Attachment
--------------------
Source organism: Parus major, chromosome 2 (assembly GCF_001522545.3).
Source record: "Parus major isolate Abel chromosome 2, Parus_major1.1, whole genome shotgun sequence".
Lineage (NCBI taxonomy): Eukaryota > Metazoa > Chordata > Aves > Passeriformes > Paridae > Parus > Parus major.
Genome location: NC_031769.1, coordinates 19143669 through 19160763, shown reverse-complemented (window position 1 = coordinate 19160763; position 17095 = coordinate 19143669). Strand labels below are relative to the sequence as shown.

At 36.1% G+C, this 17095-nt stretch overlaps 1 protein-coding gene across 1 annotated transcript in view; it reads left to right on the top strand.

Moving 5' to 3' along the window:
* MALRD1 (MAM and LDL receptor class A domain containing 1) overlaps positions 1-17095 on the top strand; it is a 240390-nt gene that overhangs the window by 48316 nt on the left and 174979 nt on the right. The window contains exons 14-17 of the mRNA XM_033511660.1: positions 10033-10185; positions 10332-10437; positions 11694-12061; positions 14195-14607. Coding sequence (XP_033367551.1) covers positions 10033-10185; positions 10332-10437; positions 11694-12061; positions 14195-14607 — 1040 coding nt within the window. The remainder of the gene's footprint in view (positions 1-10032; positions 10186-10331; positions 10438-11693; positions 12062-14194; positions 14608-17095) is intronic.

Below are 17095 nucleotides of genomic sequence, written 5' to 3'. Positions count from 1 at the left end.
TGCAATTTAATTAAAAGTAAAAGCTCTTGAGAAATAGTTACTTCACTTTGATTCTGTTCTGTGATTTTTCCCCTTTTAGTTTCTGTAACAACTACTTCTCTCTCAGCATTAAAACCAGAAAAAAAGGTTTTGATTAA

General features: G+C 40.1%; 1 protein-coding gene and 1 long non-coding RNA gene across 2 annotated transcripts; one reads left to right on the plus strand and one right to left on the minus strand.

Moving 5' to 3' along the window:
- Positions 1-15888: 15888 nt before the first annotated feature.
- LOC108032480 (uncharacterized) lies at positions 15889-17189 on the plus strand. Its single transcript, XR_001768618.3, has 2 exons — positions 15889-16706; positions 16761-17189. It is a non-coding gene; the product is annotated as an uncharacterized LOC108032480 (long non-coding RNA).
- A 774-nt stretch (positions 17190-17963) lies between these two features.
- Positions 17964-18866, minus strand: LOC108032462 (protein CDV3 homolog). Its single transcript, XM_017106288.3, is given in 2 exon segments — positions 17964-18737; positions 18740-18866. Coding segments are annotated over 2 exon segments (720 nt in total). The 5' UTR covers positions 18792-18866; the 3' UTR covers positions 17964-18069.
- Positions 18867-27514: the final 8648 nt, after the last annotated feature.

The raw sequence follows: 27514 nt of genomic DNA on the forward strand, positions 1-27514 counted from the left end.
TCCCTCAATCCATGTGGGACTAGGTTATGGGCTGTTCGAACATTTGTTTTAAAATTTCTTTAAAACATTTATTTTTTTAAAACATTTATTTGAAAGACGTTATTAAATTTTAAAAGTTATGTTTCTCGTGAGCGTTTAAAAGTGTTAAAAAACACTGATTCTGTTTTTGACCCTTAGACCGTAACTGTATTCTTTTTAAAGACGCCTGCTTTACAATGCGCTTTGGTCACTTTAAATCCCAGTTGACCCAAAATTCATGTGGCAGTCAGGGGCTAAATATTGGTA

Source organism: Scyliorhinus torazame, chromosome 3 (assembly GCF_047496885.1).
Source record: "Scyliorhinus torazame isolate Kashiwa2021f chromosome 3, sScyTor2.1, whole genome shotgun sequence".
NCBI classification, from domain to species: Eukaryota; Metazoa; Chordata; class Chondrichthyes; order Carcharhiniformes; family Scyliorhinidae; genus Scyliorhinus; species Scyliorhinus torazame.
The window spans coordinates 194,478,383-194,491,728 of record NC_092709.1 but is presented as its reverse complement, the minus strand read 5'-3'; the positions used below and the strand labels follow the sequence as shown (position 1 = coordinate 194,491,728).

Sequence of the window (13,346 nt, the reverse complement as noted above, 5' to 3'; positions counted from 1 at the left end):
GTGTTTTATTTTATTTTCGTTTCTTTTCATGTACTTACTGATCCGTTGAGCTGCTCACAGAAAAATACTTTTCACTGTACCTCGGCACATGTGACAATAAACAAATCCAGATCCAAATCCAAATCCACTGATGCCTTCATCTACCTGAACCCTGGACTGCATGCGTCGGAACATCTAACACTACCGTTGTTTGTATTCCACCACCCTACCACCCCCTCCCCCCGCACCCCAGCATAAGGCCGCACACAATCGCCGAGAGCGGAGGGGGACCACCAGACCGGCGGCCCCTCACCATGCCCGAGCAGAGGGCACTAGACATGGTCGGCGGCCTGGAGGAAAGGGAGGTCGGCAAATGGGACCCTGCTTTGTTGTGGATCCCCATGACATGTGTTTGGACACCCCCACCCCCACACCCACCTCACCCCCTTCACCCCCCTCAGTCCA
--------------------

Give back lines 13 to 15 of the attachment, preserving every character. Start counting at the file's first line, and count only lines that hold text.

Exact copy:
- LOC108032480 (uncharacterized) lies at positions 15889-17189 on the plus strand. Its single transcript, XR_001768618.3, has 2 exons — positions 15889-16706; positions 16761-17189. It is a non-coding gene; the product is annotated as an uncharacterized LOC108032480 (long non-coding RNA).
- A 774-nt stretch (positions 17190-17963) lies between these two features.
- Positions 17964-18866, minus strand: LOC108032462 (protein CDV3 homolog). Its single transcript, XM_017106288.3, is given in 2 exon segments — positions 17964-18737; positions 18740-18866. Coding segments are annotated over 2 exon segments (720 nt in total). The 5' UTR covers positions 18792-18866; the 3' UTR covers positions 17964-18069.